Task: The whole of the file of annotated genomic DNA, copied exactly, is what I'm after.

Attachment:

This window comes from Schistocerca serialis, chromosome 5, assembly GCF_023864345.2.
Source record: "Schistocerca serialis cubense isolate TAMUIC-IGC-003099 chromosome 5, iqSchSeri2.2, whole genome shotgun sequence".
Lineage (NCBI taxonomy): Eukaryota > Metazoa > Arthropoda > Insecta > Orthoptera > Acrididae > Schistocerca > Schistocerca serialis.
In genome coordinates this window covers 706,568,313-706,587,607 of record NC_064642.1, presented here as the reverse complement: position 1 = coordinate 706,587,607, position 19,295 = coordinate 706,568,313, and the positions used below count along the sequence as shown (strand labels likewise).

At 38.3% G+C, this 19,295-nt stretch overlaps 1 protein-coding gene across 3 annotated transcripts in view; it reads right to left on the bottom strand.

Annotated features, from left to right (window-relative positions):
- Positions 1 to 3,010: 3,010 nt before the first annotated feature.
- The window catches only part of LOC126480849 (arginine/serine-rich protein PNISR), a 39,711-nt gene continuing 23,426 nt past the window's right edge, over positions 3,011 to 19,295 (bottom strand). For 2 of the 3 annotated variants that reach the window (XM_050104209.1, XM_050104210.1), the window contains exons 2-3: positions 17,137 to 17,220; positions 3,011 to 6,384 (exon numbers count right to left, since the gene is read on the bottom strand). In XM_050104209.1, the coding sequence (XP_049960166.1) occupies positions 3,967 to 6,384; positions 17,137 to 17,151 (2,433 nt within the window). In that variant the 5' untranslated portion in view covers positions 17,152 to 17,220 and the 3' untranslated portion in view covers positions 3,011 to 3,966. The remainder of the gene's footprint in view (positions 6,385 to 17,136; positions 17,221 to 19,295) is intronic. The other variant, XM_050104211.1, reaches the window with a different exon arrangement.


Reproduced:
This window comes from Schistocerca serialis, chromosome 5, assembly GCF_023864345.2.
Source record: "Schistocerca serialis cubense isolate TAMUIC-IGC-003099 chromosome 5, iqSchSeri2.2, whole genome shotgun sequence".
Lineage (NCBI taxonomy): Eukaryota > Metazoa > Arthropoda > Insecta > Orthoptera > Acrididae > Schistocerca > Schistocerca serialis.
In genome coordinates this window covers 706,568,313-706,587,607 of record NC_064642.1, presented here as the reverse complement: position 1 = coordinate 706,587,607, position 19,295 = coordinate 706,568,313, and the positions used below count along the sequence as shown (strand labels likewise).

At 38.3% G+C, this 19,295-nt stretch overlaps 1 protein-coding gene across 3 annotated transcripts in view; it reads right to left on the bottom strand.

Annotated features, from left to right (window-relative positions):
- Positions 1 to 3,010: 3,010 nt before the first annotated feature.
- The window catches only part of LOC126480849 (arginine/serine-rich protein PNISR), a 39,711-nt gene continuing 23,426 nt past the window's right edge, over positions 3,011 to 19,295 (bottom strand). For 2 of the 3 annotated variants that reach the window (XM_050104209.1, XM_050104210.1), the window contains exons 2-3: positions 17,137 to 17,220; positions 3,011 to 6,384 (exon numbers count right to left, since the gene is read on the bottom strand). In XM_050104209.1, the coding sequence (XP_049960166.1) occupies positions 3,967 to 6,384; positions 17,137 to 17,151 (2,433 nt within the window). In that variant the 5' untranslated portion in view covers positions 17,152 to 17,220 and the 3' untranslated portion in view covers positions 3,011 to 3,966. The remainder of the gene's footprint in view (positions 6,385 to 17,136; positions 17,221 to 19,295) is intronic. The other variant, XM_050104211.1, reaches the window with a different exon arrangement.